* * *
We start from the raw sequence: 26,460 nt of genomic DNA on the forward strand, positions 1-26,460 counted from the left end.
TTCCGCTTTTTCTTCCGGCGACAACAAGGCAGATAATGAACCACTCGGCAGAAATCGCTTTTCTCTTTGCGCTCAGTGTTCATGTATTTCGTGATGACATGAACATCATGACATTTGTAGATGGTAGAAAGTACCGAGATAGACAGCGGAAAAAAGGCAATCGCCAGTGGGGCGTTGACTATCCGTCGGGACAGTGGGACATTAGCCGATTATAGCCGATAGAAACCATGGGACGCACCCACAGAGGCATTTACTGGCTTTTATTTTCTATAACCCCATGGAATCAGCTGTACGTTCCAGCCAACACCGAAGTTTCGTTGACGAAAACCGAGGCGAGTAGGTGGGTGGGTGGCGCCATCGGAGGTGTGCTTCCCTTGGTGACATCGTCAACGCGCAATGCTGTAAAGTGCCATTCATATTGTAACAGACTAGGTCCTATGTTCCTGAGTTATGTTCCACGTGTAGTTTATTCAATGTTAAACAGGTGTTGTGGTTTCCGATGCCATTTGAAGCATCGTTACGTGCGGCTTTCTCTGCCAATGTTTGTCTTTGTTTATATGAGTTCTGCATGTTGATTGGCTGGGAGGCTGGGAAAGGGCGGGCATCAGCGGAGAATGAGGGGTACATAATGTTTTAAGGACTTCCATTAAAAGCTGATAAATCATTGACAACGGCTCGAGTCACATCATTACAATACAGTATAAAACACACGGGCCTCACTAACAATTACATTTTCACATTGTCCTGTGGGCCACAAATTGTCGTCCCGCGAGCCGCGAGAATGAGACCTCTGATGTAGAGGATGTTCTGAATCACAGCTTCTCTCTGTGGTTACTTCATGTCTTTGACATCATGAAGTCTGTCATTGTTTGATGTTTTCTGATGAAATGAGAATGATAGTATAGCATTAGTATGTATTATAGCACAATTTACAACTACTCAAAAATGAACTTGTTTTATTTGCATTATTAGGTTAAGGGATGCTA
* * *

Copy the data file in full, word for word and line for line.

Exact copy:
We start from the raw sequence: 26,460 nt of genomic DNA on the forward strand, positions 1-26,460 counted from the left end.
TTCCGCTTTTTCTTCCGGCGACAACAAGGCAGATAATGAACCACTCGGCAGAAATCGCTTTTCTCTTTGCGCTCAGTGTTCATGTATTTCGTGATGACATGAACATCATGACATTTGTAGATGGTAGAAAGTACCGAGATAGACAGCGGAAAAAAGGCAATCGCCAGTGGGGCGTTGACTATCCGTCGGGACAGTGGGACATTAGCCGATTATAGCCGATAGAAACCATGGGACGCACCCACAGAGGCATTTACTGGCTTTTATTTTCTATAACCCCATGGAATCAGCTGTACGTTCCAGCCAACACCGAAGTTTCGTTGACGAAAACCGAGGCGAGTAGGTGGGTGGGTGGCGCCATCGGAGGTGTGCTTCCCTTGGTGACATCGTCAACGCGCAATGCTGTAAAGTGCCATTCATATTGTAACAGACTAGGTCCTATGTTCCTGAGTTATGTTCCACGTGTAGTTTATTCAATGTTAAACAGGTGTTGTGGTTTCCGATGCCATTTGAAGCATCGTTACGTGCGGCTTTCTCTGCCAATGTTTGTCTTTGTTTATATGAGTTCTGCATGTTGATTGGCTGGGAGGCTGGGAAAGGGCGGGCATCAGCGGAGAATGAGGGGTACATAATGTTTTAAGGACTTCCATTAAAAGCTGATAAATCATTGACAACGGCTCGAGTCACATCATTACAATACAGTATAAAACACACGGGCCTCACTAACAATTACATTTTCACATTGTCCTGTGGGCCACAAATTGTCGTCCCGCGAGCCGCGAGAATGAGACCTCTGATGTAGAGGATGTTCTGAATCACAGCTTCTCTCTGTGGTTACTTCATGTCTTTGACATCATGAAGTCTGTCATTGTTTGATGTTTTCTGATGAAATGAGAATGATAGTATAGCATTAGTATGTATTATAGCACAATTTACAACTACTCAAAAATGAACTTGTTTTATTTGCATTATTAGGTTAAGGGATGCTA